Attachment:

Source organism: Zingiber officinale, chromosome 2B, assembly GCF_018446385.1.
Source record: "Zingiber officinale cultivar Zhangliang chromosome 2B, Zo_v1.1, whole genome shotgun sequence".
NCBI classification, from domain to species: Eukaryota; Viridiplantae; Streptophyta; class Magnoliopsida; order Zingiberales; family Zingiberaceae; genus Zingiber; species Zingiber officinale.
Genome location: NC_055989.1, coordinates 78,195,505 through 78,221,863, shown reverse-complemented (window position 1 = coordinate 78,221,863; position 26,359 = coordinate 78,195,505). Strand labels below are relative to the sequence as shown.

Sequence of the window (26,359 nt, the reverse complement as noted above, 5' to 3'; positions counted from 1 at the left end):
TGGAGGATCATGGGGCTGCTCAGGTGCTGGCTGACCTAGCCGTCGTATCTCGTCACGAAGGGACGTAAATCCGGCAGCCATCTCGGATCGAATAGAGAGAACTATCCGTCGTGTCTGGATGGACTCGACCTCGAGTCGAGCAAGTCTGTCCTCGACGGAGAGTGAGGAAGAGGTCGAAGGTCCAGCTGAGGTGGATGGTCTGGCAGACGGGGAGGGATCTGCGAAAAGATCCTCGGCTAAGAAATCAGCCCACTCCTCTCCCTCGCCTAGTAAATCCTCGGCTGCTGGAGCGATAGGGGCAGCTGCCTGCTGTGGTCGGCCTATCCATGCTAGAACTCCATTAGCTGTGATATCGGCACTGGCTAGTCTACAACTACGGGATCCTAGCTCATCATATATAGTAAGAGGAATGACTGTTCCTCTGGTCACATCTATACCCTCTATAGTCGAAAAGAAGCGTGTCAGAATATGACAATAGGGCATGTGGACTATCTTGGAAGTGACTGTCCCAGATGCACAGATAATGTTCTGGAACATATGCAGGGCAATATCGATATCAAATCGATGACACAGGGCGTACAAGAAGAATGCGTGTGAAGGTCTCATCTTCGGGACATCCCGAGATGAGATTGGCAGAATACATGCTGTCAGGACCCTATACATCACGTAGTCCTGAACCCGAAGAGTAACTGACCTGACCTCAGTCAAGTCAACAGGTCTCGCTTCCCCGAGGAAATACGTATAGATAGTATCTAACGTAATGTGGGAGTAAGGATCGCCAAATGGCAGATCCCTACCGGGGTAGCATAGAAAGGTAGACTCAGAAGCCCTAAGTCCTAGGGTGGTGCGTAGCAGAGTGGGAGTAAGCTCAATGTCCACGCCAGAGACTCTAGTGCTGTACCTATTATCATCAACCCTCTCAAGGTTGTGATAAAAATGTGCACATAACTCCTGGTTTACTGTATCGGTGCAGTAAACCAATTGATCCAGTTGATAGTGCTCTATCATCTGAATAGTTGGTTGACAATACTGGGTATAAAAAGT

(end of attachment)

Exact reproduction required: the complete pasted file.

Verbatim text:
Source organism: Zingiber officinale, chromosome 2B, assembly GCF_018446385.1.
Source record: "Zingiber officinale cultivar Zhangliang chromosome 2B, Zo_v1.1, whole genome shotgun sequence".
NCBI classification, from domain to species: Eukaryota; Viridiplantae; Streptophyta; class Magnoliopsida; order Zingiberales; family Zingiberaceae; genus Zingiber; species Zingiber officinale.
Genome location: NC_055989.1, coordinates 78,195,505 through 78,221,863, shown reverse-complemented (window position 1 = coordinate 78,221,863; position 26,359 = coordinate 78,195,505). Strand labels below are relative to the sequence as shown.

Sequence of the window (26,359 nt, the reverse complement as noted above, 5' to 3'; positions counted from 1 at the left end):
TGGAGGATCATGGGGCTGCTCAGGTGCTGGCTGACCTAGCCGTCGTATCTCGTCACGAAGGGACGTAAATCCGGCAGCCATCTCGGATCGAATAGAGAGAACTATCCGTCGTGTCTGGATGGACTCGACCTCGAGTCGAGCAAGTCTGTCCTCGACGGAGAGTGAGGAAGAGGTCGAAGGTCCAGCTGAGGTGGATGGTCTGGCAGACGGGGAGGGATCTGCGAAAAGATCCTCGGCTAAGAAATCAGCCCACTCCTCTCCCTCGCCTAGTAAATCCTCGGCTGCTGGAGCGATAGGGGCAGCTGCCTGCTGTGGTCGGCCTATCCATGCTAGAACTCCATTAGCTGTGATATCGGCACTGGCTAGTCTACAACTACGGGATCCTAGCTCATCATATATAGTAAGAGGAATGACTGTTCCTCTGGTCACATCTATACCCTCTATAGTCGAAAAGAAGCGTGTCAGAATATGACAATAGGGCATGTGGACTATCTTGGAAGTGACTGTCCCAGATGCACAGATAATGTTCTGGAACATATGCAGGGCAATATCGATATCAAATCGATGACACAGGGCGTACAAGAAGAATGCGTGTGAAGGTCTCATCTTCGGGACATCCCGAGATGAGATTGGCAGAATACATGCTGTCAGGACCCTATACATCACGTAGTCCTGAACCCGAAGAGTAACTGACCTGACCTCAGTCAAGTCAACAGGTCTCGCTTCCCCGAGGAAATACGTATAGATAGTATCTAACGTAATGTGGGAGTAAGGATCGCCAAATGGCAGATCCCTACCGGGGTAGCATAGAAAGGTAGACTCAGAAGCCCTAAGTCCTAGGGTGGTGCGTAGCAGAGTGGGAGTAAGCTCAATGTCCACGCCAGAGACTCTAGTGCTGTACCTATTATCATCAACCCTCTCAAGGTTGTGATAAAAATGTGCACATAACTCCTGGTTTACTGTATCGGTGCAGTAAACCAATTGATCCAGTTGATAGTGCTCTATCATCTGAATAGTTGGTTGACAATACTGGGTATAAAAAGT